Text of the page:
- Tiles exported have a higher ratio of this problem. This is a fact supported by numerous factories I have dealt with over the years. In many cases samples of the same batch kept for purposes of quality control show no signs of marking compared to the same batch exported into the field. The element at work here is the sweating of the tiles in the cardboard boxes under the tight shrink wrap. This is especially a problem for export over the equator.
- Tiles that have almost complete cover by their cardboard boxes exhibit a higher ratio of this problem. The cardboard holds the water longer allowing a prolonged wetting of the tile.
Can you remove these marks and if so how? Up until recently the success of removing these marks was very low. This is because an alumina-silicate refractory is very chemical resistant making the use of acids and alkalines almost useless. Also the surface of unpolished and polished porcelain tiles are littered with very small pores and flaws which normal cleaning and household abrasives cannot penetrate to dislodge contaminants because their surface or ingredients are simply too large. However with the advent of Nanomolecular cleaners such as Aqua Mix NanoScrub the success of removing these marks has increased immensely. NanoScrub’s nanomolecular formulation allows it to work on the surface of polished and unpolished porcelains where both the micro surface texture and tile surface tension combine to make regular cleaning difficult.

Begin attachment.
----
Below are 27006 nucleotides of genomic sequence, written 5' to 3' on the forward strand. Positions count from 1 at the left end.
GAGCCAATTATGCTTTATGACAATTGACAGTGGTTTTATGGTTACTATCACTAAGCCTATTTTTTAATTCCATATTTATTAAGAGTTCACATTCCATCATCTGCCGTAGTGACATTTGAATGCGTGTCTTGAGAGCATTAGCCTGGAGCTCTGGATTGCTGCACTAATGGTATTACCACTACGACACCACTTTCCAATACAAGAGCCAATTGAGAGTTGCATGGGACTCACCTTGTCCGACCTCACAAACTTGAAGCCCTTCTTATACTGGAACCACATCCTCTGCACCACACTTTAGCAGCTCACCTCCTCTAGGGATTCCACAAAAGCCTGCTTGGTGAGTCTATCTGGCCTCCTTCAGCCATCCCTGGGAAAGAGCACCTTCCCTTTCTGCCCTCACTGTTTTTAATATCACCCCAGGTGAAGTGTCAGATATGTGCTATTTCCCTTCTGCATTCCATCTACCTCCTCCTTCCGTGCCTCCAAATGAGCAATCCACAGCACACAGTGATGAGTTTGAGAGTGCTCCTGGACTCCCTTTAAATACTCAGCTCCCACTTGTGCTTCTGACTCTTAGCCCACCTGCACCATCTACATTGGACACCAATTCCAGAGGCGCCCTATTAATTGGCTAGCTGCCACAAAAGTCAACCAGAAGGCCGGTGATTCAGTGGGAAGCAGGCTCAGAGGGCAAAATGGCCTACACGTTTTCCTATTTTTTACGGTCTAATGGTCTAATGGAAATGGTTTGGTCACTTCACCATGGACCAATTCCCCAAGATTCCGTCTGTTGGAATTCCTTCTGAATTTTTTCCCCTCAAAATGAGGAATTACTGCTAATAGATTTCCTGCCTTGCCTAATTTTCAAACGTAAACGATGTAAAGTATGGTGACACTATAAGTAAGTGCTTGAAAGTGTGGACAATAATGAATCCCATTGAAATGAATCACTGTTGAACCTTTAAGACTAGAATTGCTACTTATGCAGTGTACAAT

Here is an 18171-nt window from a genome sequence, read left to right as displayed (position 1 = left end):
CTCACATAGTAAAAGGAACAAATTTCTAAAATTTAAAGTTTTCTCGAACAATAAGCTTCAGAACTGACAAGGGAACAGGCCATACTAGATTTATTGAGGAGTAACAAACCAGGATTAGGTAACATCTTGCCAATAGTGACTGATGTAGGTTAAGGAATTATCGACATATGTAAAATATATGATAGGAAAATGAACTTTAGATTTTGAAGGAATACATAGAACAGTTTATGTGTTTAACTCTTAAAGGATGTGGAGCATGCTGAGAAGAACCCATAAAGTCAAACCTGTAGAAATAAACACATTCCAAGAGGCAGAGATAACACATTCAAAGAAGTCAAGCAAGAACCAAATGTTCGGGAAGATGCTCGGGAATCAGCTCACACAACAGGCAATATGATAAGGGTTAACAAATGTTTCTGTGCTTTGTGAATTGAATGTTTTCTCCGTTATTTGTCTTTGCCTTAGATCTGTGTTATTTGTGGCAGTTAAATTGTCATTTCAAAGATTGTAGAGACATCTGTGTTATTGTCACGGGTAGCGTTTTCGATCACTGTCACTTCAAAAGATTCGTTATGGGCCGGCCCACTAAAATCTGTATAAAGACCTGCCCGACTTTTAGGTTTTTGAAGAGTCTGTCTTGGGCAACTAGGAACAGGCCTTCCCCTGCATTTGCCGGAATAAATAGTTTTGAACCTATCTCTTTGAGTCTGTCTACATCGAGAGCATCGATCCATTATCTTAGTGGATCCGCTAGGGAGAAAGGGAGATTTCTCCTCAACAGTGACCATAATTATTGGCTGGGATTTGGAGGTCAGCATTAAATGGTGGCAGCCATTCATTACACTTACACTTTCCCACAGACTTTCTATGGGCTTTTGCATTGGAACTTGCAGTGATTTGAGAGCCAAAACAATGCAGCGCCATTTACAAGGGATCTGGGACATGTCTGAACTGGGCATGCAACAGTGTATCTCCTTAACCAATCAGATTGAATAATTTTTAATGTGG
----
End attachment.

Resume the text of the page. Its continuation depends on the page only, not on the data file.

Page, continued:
In my experience using something like NanoScrub (an inert abrasive cleaner) alone does not always work. In most instances pre-wetting the marks with an alkaline cleaner such as Aqua Mix Heavy Duty Tile and Grout Cleaner before using NanoScrub achieves the best results. Does this mean we now have a solution for this problem that works in every case? No. It works in about 80% of cases. Where the marks have also been created by additional heat or an engobe with a threshold temperature too close to the tiles they cannot be totally removed. These tiles have to be uplifted from the floor.